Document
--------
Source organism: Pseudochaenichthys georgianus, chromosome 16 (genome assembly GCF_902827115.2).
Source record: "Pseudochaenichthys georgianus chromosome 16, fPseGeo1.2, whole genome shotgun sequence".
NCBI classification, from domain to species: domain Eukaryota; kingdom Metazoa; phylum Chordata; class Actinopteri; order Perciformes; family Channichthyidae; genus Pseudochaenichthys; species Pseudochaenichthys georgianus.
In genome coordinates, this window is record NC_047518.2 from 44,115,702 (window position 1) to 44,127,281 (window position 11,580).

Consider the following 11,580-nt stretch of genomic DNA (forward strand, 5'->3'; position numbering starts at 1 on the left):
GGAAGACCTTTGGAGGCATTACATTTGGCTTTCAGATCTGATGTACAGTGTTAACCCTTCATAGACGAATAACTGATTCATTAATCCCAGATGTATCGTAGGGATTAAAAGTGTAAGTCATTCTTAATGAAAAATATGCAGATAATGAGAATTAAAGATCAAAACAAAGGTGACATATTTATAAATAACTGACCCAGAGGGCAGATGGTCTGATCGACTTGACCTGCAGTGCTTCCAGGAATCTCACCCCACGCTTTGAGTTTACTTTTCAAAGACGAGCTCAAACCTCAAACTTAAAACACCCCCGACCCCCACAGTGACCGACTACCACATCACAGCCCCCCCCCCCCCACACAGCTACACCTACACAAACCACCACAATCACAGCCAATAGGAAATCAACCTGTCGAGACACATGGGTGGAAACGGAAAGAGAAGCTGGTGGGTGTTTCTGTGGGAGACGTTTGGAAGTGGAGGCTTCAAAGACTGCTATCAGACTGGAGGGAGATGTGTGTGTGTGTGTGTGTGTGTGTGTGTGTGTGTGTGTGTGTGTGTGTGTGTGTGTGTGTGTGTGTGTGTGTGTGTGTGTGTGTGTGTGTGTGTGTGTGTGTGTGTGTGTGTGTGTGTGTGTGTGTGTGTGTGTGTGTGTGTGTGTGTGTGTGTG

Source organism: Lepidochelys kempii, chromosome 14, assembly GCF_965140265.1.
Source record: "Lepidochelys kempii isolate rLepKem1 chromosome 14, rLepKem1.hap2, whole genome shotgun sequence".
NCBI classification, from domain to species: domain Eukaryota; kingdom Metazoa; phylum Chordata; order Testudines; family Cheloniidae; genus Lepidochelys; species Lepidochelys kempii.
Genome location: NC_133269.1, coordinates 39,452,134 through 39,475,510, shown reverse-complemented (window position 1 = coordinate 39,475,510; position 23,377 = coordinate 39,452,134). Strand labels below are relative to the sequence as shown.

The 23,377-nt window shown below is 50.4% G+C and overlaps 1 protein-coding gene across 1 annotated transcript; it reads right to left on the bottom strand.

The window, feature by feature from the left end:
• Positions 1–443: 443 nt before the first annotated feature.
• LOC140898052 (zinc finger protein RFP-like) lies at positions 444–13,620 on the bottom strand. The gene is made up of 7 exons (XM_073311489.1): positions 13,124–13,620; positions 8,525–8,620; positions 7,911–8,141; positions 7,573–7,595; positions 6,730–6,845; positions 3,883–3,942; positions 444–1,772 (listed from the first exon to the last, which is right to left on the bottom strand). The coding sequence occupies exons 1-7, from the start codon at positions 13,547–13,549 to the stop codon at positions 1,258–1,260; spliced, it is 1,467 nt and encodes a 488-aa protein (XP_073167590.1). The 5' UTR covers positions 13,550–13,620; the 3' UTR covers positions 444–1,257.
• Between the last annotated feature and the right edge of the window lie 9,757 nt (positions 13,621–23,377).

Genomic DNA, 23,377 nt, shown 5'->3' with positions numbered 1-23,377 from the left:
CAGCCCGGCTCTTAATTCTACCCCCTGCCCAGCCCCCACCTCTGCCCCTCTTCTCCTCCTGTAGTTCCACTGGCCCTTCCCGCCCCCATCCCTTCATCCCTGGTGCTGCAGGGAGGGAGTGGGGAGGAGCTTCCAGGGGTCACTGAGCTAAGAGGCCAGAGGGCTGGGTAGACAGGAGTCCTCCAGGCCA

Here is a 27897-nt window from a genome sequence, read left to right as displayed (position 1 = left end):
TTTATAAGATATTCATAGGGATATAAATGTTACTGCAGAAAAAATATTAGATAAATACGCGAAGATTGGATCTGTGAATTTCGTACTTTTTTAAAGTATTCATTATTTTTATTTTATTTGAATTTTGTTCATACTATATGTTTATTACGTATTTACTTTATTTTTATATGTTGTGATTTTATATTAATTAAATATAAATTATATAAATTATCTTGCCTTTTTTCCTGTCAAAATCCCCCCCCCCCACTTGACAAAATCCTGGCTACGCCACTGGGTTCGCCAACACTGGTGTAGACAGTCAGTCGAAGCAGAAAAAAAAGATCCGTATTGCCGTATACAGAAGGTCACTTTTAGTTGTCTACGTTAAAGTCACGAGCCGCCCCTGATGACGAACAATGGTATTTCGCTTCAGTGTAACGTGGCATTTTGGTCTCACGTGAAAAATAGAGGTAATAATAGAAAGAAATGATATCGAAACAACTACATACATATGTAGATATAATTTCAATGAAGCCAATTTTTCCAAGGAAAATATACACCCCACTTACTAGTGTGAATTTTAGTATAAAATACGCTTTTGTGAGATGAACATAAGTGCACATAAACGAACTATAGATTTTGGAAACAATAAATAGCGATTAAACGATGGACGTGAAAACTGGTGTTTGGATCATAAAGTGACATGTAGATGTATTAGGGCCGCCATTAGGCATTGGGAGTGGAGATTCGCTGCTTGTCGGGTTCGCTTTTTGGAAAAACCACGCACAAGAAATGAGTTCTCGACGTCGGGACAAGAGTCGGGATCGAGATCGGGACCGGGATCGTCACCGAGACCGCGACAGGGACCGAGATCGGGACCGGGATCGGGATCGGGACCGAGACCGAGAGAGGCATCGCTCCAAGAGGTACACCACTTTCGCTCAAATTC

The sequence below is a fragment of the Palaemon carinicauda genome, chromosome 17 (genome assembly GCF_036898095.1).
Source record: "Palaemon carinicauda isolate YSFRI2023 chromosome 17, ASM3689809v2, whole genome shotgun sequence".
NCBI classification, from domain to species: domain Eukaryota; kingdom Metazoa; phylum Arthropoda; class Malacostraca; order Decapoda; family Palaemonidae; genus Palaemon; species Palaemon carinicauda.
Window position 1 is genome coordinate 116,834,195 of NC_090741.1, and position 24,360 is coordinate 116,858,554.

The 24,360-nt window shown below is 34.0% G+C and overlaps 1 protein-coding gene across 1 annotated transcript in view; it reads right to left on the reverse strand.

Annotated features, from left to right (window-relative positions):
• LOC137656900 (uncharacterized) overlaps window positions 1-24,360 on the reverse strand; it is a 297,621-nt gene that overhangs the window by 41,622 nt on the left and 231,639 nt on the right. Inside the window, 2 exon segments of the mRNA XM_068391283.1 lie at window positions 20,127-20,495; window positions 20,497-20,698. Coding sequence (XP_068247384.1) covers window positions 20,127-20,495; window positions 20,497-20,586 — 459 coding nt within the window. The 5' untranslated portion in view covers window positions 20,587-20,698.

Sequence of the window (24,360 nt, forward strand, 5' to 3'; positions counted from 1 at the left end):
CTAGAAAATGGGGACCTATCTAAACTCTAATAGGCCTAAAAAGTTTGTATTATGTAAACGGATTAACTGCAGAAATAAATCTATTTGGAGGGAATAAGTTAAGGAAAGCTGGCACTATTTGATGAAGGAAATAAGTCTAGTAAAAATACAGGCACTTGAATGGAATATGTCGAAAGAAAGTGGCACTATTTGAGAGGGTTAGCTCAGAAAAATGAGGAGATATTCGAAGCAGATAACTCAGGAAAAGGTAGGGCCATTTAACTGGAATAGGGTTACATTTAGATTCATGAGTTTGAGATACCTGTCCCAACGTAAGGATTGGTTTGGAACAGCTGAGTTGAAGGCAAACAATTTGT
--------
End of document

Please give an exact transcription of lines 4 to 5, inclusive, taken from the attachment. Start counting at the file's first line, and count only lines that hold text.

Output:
In genome coordinates, this window is record NC_047518.2 from 44,115,702 (window position 1) to 44,127,281 (window position 11,580).

Consider the following 11,580-nt stretch of genomic DNA (forward strand, 5'->3'; position numbering starts at 1 on the left):